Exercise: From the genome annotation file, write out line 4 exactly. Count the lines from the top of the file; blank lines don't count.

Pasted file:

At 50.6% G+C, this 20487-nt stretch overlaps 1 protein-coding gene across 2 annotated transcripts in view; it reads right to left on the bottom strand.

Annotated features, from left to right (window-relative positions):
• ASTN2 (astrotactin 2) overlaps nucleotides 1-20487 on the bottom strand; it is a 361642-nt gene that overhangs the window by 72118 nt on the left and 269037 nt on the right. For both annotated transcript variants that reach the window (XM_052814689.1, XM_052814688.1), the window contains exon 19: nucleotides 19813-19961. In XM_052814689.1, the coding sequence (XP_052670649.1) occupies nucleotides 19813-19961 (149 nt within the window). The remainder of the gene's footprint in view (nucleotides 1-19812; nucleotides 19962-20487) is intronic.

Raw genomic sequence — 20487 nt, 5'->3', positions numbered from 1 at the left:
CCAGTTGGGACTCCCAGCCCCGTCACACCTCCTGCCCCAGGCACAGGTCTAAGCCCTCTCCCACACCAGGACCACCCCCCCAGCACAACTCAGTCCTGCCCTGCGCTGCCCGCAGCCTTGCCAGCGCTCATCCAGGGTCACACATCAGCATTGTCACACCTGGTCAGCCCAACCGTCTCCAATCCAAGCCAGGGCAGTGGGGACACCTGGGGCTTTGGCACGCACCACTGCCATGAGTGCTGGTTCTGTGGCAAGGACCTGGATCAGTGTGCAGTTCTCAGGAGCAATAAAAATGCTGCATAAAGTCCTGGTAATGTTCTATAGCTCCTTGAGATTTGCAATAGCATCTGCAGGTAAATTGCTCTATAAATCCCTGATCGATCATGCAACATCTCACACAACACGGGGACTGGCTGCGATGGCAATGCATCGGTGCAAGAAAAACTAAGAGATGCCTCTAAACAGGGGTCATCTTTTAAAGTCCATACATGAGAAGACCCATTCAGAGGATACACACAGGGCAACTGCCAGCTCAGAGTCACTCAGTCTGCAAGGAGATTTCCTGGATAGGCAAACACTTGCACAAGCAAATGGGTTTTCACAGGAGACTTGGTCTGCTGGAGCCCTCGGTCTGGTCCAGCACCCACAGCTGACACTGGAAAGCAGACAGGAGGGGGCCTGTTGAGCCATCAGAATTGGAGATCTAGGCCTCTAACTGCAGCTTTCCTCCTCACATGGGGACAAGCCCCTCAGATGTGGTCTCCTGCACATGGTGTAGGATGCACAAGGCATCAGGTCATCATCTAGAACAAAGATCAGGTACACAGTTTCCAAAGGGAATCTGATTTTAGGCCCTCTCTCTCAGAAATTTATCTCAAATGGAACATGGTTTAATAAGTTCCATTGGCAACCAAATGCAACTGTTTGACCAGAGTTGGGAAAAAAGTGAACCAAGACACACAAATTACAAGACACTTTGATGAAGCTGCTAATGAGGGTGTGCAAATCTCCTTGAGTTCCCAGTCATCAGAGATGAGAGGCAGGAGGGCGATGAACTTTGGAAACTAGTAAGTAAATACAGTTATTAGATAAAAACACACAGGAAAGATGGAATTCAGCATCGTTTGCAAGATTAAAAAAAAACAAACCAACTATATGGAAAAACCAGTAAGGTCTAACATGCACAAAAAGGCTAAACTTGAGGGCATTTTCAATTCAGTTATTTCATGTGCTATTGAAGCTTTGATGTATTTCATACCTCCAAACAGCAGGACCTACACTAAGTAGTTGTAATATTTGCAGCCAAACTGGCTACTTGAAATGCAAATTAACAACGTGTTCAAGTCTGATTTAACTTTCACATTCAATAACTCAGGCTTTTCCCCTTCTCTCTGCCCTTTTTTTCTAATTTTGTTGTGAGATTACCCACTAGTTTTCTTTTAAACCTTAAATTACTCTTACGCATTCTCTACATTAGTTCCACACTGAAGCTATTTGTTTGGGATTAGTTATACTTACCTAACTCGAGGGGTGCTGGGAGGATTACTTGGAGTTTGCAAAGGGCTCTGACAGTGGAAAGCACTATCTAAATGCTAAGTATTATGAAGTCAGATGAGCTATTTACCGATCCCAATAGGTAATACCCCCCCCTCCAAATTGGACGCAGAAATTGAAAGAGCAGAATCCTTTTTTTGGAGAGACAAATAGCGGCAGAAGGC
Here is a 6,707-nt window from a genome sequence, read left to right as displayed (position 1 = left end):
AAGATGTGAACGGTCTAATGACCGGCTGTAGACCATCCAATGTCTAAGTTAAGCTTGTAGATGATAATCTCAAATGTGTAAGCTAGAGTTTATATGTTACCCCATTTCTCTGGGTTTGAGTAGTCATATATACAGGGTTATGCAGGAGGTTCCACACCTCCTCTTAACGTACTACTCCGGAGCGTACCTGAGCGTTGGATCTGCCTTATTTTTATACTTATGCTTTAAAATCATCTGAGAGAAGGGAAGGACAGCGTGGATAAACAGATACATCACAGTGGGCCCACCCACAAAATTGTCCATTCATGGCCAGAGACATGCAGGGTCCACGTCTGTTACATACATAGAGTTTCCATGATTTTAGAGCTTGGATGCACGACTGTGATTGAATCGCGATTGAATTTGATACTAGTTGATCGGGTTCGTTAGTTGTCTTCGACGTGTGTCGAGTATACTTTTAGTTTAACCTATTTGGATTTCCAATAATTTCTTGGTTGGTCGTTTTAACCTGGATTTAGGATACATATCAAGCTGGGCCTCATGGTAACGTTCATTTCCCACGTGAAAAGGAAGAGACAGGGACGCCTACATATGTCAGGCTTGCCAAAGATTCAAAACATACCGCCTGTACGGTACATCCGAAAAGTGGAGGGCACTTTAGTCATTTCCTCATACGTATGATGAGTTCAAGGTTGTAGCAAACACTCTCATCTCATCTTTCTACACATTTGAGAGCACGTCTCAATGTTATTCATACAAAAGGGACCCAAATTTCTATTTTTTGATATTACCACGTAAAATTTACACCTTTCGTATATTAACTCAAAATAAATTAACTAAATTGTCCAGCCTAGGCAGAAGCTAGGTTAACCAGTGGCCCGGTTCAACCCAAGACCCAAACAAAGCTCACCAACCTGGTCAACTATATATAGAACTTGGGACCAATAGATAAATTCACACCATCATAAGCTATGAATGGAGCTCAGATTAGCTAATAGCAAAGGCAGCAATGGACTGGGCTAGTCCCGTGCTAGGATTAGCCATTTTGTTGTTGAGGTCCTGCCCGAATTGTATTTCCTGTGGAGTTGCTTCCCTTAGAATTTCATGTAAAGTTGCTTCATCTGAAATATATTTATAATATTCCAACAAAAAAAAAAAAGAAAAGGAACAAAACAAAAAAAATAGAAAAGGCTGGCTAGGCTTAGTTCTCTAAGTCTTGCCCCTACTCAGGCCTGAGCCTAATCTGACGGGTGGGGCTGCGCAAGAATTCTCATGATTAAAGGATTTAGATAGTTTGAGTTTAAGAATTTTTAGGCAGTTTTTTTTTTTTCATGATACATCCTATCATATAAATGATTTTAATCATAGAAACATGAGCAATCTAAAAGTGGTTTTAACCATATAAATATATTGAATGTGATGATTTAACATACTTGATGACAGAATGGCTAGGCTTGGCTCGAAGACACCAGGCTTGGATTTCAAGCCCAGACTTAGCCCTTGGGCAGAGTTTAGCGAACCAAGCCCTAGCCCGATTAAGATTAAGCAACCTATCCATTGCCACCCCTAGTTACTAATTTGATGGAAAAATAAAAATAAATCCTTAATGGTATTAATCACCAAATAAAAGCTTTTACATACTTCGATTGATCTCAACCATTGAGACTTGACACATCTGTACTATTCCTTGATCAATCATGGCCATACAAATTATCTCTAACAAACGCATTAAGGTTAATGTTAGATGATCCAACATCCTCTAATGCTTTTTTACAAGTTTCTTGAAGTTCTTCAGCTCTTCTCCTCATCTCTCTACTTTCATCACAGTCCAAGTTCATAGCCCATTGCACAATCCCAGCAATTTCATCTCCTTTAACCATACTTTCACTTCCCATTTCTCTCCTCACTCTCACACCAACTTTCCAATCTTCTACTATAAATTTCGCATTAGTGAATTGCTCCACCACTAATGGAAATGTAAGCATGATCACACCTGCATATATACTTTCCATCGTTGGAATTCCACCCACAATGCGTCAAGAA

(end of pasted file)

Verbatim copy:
Raw genomic sequence — 20487 nt, 5'->3', positions numbered from 1 at the left: